• How to Install Java 17 in Ubuntu 20.04, 21.10, Linux Mint 20

        A quick guide on how to install the latest Java 17 in Ubuntu 20.04, 20.10 and Linux Mint 20.x.

    • Games

      • IPv6 Support on the PlayStation 5

        The PS5 does support IPv6, and the Netflix app proves that IPv6 connectivity is available for use. Apart from Netflix, though, there is not much use of IPv6. That goes both for the system software and its bundled apps, as well as for third-party apps and games.

      • SDL Still Has A Number Of Issues To Address Before Defaulting To Wayland – Phoronix

        The recently released SDL 2.0.16 brought much-improved Wayland support but it’s still not quite good enough yet to have it be the default over the SDL X11 path. However, developers continue working in that direction to eventually use it by default.

        Well known Linux game porter Ethan Lee presented at this week’s X.org Developers Conference (XDC2021) with the ongoing work to bring SDL’s Wayland support up to parity with X11 that it can be the default.

      • VR on Linux: A Growing Market?

        Here’s another look at the survey conducted back in April 2021 – this time we will check the answers from all respondents regarding VR on Linux.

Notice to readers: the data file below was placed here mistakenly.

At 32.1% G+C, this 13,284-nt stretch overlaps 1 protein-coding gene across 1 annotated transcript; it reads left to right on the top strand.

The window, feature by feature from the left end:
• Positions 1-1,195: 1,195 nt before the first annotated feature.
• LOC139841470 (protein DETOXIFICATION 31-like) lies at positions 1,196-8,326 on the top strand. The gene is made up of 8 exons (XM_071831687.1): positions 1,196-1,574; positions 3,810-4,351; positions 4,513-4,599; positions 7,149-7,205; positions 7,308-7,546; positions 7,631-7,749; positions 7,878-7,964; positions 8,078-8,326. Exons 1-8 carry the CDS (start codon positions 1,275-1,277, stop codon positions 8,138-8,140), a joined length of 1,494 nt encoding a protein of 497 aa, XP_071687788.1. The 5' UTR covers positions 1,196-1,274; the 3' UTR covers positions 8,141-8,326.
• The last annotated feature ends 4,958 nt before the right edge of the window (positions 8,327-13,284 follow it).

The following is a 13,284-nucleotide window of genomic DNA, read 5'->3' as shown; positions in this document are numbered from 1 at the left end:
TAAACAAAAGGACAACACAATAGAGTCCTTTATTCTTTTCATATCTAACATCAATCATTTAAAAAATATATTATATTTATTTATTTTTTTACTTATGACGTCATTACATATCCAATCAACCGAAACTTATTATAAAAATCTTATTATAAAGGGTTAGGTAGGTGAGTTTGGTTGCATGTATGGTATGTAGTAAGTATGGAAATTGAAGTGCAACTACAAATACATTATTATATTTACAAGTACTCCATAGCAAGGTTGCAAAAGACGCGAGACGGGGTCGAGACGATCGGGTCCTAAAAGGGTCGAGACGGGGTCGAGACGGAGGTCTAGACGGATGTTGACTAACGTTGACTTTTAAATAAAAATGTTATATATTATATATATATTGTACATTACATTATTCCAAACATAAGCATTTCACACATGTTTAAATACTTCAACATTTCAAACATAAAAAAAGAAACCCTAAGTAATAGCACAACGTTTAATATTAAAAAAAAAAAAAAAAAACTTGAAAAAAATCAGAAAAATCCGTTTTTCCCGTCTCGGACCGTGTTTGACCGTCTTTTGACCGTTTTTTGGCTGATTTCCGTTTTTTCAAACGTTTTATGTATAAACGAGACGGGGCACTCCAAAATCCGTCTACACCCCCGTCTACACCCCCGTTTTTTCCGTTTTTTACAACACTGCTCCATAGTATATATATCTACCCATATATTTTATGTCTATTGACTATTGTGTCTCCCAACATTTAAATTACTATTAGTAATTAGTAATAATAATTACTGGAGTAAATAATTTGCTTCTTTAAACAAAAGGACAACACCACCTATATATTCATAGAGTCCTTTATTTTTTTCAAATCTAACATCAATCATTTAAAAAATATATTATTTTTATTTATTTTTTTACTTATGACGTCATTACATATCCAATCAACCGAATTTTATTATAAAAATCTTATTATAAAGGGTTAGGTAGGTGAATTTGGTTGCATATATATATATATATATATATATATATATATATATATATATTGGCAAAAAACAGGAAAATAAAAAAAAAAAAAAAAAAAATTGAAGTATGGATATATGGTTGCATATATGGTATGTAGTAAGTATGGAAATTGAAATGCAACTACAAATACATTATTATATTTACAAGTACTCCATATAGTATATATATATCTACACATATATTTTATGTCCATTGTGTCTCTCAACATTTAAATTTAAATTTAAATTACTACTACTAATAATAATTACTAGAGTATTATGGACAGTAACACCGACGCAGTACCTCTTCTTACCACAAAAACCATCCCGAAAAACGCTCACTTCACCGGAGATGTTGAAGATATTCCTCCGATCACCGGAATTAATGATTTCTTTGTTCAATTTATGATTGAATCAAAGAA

First, let’s have a look at how widespread is VR among the respondents…

        As expected, the majority of users have actually never tried VR. However, the number of owners of PC VR equipment is much higher than I had anticipated. More than 13% is a huge number, relative to the usual market of VR as we know currently. As usual the same disclaimer apply as per the previous survey analysis (this sample is potentially not representative of Linux gamers at large, etc…) but there are still many things to learn from it.


        It’s not very surprising that the large majority has no such intent. But still, about 15.8% say they would be somewhat likely or very likely to purchase such VR equipment. Even if only half of those actually pulls the trigger, that’s still something like a 8% growth year on year. Not very fast, but still healthy in terms of market development. It’s consistent with what we have been observing so far with VR: sales increase year after year, but there’s no explosion – nothing like how smartphones took off, if we were to take a benchmark.

        I think this all says that VR is potentially great, but for numerous reasons, it’s not yet ready to go full mainstream. Half Life: Alyx may be the exception that proves the rule: pretty much everyone who played it considered it a game-changer, but there’s only one game like that, and this is from Valve after spending years experimenting with what VR could bring. Maybe every game, ten years from now, will be as good or better than Alyx in VR, but until more extraordinary titles come out, adoption will be on a slow pace.

    • Distributions

      • New Releases

      • BSD

        • Technology Roadmap

          Much like any other organization navigating the future during very uncertain times, the FreeBSD Foundation team spent the last year increasingly focused on how best to support its mission and goal – how best to support the FreeBSD Project. We held strategy sessions with the Foundation Board and FreeBSD Core team, reviewed the results of the FreeBSD core team’s user and developer surveys, and held conversations with developers, users and other members of the FreeBSD community to determine where to focus our efforts. The overall goal is to expand and enhance the efforts of the technology team.